Cultural Residency Round-Up - 13.04.22

“Our Cultural Residency program and our relationships with our Cultural Tutors and communities are core to everything we are and everything we do at NAISDA. We are guided by the knowledge, the wisdom and the teachings they share” – Jo Clancy, NAISDA Head of Cultural Practice.

NAISDA’s cultural learning journey for our 2022 cohort began at the start of this year under the guiding direction of Cultural Tutors Dujon Niue, Jeanette Fabila and Edward Savage who travelled to our Darkinjung campus to teach our Developing Artists songs and dance connected to Moa Island in the Torres Strait.

This was Cultural Tutor, Elder and former NAISDA student Dujon Niue’s seventh year of passing on cultural knowledge to NAISDA’s next generation of Aboriginal and Torres Strait Islander Developing Artists through his own song and dance compositions. We were delighted that this year, his grandson Edward Savage joined him to help teach the songs and dance. 24-year old Edward has been learning and performing cultural dance since the age of two, and now has his own dance school in Townsville.

“We are here keeping that fire burning for our Ancestors – teaching and learning our diverse cultures. I am beyond blessed and grateful to have been given the opportunity to share the love, passion and energy I have for my culture with our present and future generations,” said Edward Savage.

In The News

The week of learning culminated with a Cultural Showing with students performing song and dance for a small invited audience in the NAISDA studio. We were pleased to welcome the NITV team who covered the performance – watch the coverage below.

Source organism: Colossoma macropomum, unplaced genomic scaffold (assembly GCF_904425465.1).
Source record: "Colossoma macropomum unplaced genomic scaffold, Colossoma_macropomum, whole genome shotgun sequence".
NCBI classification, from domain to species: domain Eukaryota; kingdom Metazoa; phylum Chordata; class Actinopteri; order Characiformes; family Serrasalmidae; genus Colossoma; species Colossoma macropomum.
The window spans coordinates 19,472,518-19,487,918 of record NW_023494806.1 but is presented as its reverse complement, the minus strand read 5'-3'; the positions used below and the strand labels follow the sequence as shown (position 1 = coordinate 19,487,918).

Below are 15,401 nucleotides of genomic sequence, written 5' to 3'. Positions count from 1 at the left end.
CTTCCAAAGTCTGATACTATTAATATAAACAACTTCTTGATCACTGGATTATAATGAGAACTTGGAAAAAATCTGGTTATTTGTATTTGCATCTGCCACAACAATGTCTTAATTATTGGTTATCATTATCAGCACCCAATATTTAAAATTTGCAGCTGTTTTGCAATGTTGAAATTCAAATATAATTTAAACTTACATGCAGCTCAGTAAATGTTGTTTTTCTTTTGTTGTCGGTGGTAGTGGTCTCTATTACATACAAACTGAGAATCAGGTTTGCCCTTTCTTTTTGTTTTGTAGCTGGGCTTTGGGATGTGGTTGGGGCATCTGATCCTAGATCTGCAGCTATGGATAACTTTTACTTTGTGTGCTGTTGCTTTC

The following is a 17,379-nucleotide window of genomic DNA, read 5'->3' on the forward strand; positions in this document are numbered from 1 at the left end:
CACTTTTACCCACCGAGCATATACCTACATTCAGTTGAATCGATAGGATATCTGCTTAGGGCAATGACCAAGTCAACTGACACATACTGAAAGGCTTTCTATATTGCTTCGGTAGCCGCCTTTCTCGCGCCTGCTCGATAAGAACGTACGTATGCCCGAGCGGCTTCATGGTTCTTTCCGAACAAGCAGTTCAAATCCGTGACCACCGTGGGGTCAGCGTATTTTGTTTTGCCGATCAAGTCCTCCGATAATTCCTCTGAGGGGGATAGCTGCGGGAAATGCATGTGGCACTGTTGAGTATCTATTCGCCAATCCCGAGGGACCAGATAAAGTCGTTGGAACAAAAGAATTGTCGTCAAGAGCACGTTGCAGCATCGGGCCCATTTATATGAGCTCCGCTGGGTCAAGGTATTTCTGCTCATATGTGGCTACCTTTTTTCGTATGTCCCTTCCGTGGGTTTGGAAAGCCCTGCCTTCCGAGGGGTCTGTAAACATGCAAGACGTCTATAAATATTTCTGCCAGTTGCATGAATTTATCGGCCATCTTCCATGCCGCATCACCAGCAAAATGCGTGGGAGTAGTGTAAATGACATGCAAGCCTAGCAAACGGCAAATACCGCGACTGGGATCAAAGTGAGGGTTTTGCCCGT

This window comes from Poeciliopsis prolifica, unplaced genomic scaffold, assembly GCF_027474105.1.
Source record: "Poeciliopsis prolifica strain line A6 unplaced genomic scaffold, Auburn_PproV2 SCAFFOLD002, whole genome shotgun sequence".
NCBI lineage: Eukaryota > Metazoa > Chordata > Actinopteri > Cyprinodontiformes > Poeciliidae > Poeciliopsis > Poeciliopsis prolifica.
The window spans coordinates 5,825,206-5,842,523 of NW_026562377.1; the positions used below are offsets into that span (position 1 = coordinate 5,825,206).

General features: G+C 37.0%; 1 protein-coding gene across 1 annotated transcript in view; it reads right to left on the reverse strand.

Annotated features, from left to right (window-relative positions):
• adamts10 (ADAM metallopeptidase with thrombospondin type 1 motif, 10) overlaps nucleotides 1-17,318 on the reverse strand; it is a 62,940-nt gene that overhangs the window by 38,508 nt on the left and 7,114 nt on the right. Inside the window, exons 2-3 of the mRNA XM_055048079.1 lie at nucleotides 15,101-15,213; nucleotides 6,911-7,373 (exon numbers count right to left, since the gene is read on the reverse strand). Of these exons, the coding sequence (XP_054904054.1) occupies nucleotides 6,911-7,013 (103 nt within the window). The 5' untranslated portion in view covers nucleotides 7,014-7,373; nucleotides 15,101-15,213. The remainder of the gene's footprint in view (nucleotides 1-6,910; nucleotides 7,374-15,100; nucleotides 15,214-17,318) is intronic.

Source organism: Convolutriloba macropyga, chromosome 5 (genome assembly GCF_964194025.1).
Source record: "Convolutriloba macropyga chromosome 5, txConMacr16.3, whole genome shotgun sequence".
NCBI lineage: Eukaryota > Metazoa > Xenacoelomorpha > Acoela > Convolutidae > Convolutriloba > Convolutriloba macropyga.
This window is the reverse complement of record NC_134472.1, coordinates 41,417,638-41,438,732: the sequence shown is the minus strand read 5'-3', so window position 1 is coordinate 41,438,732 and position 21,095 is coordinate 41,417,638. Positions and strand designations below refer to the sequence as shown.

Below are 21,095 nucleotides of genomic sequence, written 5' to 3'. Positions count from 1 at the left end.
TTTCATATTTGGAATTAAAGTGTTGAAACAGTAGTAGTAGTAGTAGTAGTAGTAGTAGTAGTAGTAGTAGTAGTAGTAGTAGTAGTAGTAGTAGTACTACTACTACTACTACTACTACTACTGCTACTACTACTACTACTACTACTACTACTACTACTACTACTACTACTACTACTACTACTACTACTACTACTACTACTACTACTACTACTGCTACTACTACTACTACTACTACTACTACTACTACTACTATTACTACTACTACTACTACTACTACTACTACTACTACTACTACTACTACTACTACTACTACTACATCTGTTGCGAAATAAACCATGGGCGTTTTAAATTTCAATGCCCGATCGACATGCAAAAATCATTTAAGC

Cultural Tutor Edward Savage and NAISDA Head of Cultural Practice, Jo Clancy also featured on the National TalkBlack Radio Show, chatting to Trevor Tim.

“Growing up with my grandparents they taught me a lot about Island culture. My grandfather would teach me about dancing and that sparked a passion in me,” said Edward.

“To be able to share my knowledge and experience of Islander culture in this way was definitely a blessing.”

Listen to the full interview below.

Further coverage of the Cultural Residency in Torres News can also be viewed here.

What’s Next?

NAISDA’s long-standing Cultural Residency Program is an integral part of our culturally connected and supportive learning model. Later in the year, we look forward to a return visit to Moa for a week, to be welcomed by the community and connect with the Country where the songs, dance and stories originate.

NAISDA students will continue to learn and rehearse throughout the year in preparation for a final celebration of performances at Sydney Opera House in December called ATI which means Journey in the Meriam Mer language from the Torres Strait Islands. Directed by NAISDA Head of Dance Deon Hastie, ATI’s journey back to culture will come to life on stage through cultural and contemporary Indigenous dance, vibrant projections and an emotionally charged soundscape of song and live voices.